There is a reason why the labels "movie" and "documentary" exist, and that’s because they are two different names for two different things. Public Enemies is a movie that tells the story of real life criminal, John Dillinger, and the man tasked with taking him down, Agent Melvin Purvis. The movie is based on real life events, more particularly, a book by Bryan Burrough about the era of crime in American history which gave rise to the FBI. Director Michael Mann does an amazing job of marrying historical facts with the malleability of Hollywood storytelling, pushing and tweaking chronology and other details while preserving the merit and spirit of the events that actually happened.
The main plot of The Bank Job revolves around a conspiracy of the British government to acquire scandalous photographs from a safety deposit box from a prestigious bank (the film was set in 1971, so yes, photographs were physical and having the film dictated how many prints there will be). Of course, since the government just cannot send their agents to take it in broad daylight, they task someone shadier to get the job done. This central plot of the movie gets even more interesting when you realize that it was based on an actual robbery. Of course, film storytelling does have creative license, and figuring out which is real (and which is not) is more than half the fun.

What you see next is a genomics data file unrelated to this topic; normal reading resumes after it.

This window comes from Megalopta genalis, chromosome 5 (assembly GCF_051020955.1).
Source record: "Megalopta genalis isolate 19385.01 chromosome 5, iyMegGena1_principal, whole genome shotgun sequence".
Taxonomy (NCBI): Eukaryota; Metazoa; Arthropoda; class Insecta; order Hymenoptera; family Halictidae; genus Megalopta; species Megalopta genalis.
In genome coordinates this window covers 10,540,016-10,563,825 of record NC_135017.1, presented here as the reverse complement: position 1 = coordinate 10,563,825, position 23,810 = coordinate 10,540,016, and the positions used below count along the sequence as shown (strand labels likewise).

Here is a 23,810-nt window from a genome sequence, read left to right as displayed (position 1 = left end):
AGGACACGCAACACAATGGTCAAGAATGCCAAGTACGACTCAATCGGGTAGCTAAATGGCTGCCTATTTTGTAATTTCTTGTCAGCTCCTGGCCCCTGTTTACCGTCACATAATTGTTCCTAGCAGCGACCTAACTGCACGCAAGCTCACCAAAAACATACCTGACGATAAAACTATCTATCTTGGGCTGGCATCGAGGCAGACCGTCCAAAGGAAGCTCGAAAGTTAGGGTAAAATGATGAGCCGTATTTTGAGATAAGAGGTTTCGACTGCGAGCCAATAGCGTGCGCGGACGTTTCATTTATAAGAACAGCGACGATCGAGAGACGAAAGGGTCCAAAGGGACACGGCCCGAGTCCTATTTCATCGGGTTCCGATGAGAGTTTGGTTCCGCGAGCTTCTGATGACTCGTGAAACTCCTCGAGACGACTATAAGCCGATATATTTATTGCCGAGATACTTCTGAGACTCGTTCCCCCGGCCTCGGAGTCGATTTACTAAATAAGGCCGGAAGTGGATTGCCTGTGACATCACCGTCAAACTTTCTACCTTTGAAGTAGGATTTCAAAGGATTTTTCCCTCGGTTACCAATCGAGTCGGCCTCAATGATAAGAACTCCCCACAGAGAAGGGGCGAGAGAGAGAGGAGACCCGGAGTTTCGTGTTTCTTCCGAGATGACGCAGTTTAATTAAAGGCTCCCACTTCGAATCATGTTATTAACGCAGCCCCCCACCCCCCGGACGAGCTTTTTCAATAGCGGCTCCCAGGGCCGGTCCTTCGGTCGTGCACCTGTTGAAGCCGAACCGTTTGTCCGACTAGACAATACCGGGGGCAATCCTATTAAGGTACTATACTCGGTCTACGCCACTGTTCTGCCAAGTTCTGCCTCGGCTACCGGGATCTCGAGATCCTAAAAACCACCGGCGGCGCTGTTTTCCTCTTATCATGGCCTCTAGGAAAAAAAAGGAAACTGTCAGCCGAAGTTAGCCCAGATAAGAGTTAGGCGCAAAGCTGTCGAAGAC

Batman is, without a doubt, one of the most iconic superheroes there ever was. And Christopher Nolan’s second film about the caped crusader is considered by many as one of the best Batman movies ever made (and it would have been a perfect Batman film if only the filmmakers told Christian Bale to stop doing that stupid voice). In this sequel, Batman has become an established vigilante in Gotham, with many criminals wary of his activities. However, the arrival of a new player in the criminal world flips the balance, and Batman finally meets his ultimate nemesis.